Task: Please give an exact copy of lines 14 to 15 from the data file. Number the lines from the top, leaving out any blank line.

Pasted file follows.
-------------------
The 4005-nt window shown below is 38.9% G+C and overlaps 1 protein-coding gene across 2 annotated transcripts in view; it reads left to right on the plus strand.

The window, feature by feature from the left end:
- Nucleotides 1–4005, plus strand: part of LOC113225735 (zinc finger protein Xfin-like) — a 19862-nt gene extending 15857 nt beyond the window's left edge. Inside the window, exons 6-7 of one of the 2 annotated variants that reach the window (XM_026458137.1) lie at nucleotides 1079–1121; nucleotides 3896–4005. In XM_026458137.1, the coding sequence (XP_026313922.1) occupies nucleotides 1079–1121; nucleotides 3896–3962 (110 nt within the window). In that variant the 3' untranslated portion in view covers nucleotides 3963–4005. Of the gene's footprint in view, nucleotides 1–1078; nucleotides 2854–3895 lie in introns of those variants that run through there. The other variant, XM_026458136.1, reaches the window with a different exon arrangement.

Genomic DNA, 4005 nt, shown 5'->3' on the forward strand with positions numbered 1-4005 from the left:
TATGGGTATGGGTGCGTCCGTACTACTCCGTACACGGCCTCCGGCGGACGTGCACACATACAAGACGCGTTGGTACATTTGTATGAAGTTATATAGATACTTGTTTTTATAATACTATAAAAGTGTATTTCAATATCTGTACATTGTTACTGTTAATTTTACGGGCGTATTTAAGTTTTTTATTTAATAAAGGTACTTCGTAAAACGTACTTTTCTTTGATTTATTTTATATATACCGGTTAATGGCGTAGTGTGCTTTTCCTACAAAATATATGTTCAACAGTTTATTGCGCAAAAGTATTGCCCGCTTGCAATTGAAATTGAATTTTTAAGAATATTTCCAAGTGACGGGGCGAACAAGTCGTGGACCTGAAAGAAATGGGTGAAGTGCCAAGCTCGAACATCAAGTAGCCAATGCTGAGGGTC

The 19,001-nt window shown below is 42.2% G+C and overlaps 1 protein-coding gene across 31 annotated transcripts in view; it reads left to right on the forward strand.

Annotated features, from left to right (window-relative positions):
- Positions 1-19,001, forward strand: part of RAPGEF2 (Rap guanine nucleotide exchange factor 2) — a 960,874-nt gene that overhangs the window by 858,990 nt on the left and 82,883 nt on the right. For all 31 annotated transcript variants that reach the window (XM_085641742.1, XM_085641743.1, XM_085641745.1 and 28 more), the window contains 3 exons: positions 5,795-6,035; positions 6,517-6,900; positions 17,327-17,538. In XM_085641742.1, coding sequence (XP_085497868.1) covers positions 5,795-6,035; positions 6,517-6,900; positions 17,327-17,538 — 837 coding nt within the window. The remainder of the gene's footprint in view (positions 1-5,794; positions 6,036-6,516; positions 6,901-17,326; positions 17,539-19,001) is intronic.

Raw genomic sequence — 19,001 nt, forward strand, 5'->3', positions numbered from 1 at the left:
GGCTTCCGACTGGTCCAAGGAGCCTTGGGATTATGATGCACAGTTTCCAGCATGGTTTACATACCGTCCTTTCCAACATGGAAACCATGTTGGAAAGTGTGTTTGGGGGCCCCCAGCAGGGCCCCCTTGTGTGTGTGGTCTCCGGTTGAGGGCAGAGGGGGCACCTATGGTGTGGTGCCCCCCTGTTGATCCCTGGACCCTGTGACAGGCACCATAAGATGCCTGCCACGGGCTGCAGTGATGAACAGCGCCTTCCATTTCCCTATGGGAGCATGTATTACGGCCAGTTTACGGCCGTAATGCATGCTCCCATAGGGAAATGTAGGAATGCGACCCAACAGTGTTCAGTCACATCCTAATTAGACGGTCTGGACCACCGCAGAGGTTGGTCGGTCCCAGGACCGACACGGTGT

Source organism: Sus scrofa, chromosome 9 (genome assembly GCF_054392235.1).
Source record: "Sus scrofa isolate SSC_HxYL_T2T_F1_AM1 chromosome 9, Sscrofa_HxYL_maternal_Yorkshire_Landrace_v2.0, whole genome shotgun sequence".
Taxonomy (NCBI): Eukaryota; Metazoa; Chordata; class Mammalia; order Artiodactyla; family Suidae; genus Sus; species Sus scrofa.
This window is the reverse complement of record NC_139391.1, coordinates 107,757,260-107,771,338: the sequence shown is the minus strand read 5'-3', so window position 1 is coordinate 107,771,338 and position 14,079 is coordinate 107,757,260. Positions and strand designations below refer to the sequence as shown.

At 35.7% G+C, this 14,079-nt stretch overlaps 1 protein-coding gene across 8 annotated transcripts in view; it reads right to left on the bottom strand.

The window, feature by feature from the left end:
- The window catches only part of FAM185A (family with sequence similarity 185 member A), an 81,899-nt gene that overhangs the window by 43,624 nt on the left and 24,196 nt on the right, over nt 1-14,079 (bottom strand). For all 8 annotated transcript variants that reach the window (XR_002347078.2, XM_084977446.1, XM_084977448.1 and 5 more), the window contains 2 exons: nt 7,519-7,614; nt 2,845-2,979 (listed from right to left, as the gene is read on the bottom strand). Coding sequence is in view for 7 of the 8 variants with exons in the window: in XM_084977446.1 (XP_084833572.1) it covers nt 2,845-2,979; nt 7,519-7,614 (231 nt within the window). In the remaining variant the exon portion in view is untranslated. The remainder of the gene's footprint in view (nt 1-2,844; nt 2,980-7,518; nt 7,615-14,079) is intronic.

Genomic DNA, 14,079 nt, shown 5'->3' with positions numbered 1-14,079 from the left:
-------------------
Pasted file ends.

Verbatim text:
This window is the reverse complement of record NC_139391.1, coordinates 107,757,260-107,771,338: the sequence shown is the minus strand read 5'-3', so window position 1 is coordinate 107,771,338 and position 14,079 is coordinate 107,757,260. Positions and strand designations below refer to the sequence as shown.

At 35.7% G+C, this 14,079-nt stretch overlaps 1 protein-coding gene across 8 annotated transcripts in view; it reads right to left on the bottom strand.